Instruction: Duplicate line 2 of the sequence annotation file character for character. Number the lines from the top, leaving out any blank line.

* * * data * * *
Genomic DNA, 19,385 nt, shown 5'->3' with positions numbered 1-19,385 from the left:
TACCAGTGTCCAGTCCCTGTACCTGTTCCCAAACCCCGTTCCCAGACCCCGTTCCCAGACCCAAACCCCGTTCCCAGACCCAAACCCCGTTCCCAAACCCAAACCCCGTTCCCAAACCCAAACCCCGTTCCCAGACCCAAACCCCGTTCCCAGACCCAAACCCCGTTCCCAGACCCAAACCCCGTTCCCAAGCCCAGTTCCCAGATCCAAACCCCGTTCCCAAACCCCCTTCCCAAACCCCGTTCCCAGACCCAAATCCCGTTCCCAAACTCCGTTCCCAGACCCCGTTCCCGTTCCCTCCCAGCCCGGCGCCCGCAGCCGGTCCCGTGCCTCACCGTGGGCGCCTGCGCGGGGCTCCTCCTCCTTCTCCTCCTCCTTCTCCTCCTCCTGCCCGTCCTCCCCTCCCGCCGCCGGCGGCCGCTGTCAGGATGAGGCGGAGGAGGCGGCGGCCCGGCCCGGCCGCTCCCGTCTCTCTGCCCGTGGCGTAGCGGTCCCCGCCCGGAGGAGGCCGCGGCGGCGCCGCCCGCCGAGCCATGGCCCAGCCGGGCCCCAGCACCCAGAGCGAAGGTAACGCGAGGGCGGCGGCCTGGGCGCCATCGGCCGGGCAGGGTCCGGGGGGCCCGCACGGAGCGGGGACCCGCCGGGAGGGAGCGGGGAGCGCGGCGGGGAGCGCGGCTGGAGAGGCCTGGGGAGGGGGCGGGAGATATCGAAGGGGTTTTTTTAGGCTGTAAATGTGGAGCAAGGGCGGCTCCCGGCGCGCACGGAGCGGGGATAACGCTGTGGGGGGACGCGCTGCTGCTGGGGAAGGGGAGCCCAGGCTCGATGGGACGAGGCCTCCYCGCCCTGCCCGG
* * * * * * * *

TACCAGTGTCCAGTCCCTGTACCTGTTCCCAAACCCCGTTCCCAGACCCCGTTCCCAGACCCAAACCCCGTTCCCAGACCCAAACCCCGTTCCCAAACCCAAACCCCGTTCCCAAACCCAAACCCCGTTCCCAGACCCAAACCCCGTTCCCAGACCCAAACCCCGTTCCCAGACCCAAACCCCGTTCCCAAGCCCAGTTCCCAGATCCAAACCCCGTTCCCAAACCCCCTTCCCAAACCCCGTTCCCAGACCCAAATCCCGTTCCCAAACTCCGTTCCCAGACCCCGTTCCCGTTCCCTCCCAGCCCGGCGCCCGCAGCCGGTCCCGTGCCTCACCGTGGGCGCCTGCGCGGGGCTCCTCCTCCTTCTCCTCCTCCTTCTCCTCCTCCTGCCCGTCCTCCCCTCCCGCCGCCGGCGGCCGCTGTCAGGATGAGGCGGAGGAGGCGGCGGCCCGGCCCGGCCGCTCCCGTCTCTCTGCCCGTGGCGTAGCGGTCCCCGCCCGGAGGAGGCCGCGGCGGCGCCGCCCGCCGAGCCATGGCCCAGCCGGGCCCCAGCACCCAGAGCGAAGGTAACGCGAGGGCGGCGGCCTGGGCGCCATCGGCCGGGCAGGGTCCGGGGGGCCCGCACGGAGCGGGGACCCGCCGGGAGGGAGCGGGGAGCGCGGCGGGGAGCGCGGCTGGAGAGGCCTGGGGAGGGGGCGGGAGATATCGAAGGGGTTTTTTTAGGCTGTAAATGTGGAGCAAGGGCGGCTCCCGGCGCGCACGGAGCGGGGATAACGCTGTGGGGGGACGCGCTGCTGCTGGGGAAGGGGAGCCCAGGCTCGATGGGACGAGGCCTCCYCGCCCTGCCCGG